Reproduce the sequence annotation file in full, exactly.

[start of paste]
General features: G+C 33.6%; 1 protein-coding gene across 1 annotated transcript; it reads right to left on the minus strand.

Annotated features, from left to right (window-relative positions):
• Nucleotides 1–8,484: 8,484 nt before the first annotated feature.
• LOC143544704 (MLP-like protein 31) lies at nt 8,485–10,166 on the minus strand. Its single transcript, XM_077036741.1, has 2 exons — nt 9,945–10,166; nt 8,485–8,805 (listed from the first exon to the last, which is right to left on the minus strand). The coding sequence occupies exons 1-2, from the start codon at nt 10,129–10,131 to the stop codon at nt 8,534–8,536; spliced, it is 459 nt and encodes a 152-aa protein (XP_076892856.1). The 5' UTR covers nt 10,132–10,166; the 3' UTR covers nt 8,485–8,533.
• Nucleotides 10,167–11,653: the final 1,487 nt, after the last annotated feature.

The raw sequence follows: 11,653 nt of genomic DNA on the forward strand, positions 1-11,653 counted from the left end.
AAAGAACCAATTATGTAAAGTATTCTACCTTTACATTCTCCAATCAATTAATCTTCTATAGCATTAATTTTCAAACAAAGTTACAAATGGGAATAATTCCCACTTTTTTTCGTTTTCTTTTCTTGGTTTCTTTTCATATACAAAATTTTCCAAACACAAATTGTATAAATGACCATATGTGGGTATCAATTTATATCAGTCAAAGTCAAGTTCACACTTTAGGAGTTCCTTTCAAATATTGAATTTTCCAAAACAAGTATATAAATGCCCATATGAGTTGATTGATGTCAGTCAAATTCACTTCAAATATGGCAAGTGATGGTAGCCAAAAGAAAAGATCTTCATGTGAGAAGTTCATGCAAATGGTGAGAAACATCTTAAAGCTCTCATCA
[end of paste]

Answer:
General features: G+C 33.6%; 1 protein-coding gene across 1 annotated transcript; it reads right to left on the minus strand.

Annotated features, from left to right (window-relative positions):
• Nucleotides 1–8,484: 8,484 nt before the first annotated feature.
• LOC143544704 (MLP-like protein 31) lies at nt 8,485–10,166 on the minus strand. Its single transcript, XM_077036741.1, has 2 exons — nt 9,945–10,166; nt 8,485–8,805 (listed from the first exon to the last, which is right to left on the minus strand). The coding sequence occupies exons 1-2, from the start codon at nt 10,129–10,131 to the stop codon at nt 8,534–8,536; spliced, it is 459 nt and encodes a 152-aa protein (XP_076892856.1). The 5' UTR covers nt 10,132–10,166; the 3' UTR covers nt 8,485–8,533.
• Nucleotides 10,167–11,653: the final 1,487 nt, after the last annotated feature.

The raw sequence follows: 11,653 nt of genomic DNA on the forward strand, positions 1-11,653 counted from the left end.
AAAGAACCAATTATGTAAAGTATTCTACCTTTACATTCTCCAATCAATTAATCTTCTATAGCATTAATTTTCAAACAAAGTTACAAATGGGAATAATTCCCACTTTTTTTCGTTTTCTTTTCTTGGTTTCTTTTCATATACAAAATTTTCCAAACACAAATTGTATAAATGACCATATGTGGGTATCAATTTATATCAGTCAAAGTCAAGTTCACACTTTAGGAGTTCCTTTCAAATATTGAATTTTCCAAAACAAGTATATAAATGCCCATATGAGTTGATTGATGTCAGTCAAATTCACTTCAAATATGGCAAGTGATGGTAGCCAAAAGAAAAGATCTTCATGTGAGAAGTTCATGCAAATGGTGAGAAACATCTTAAAGCTCTCATCA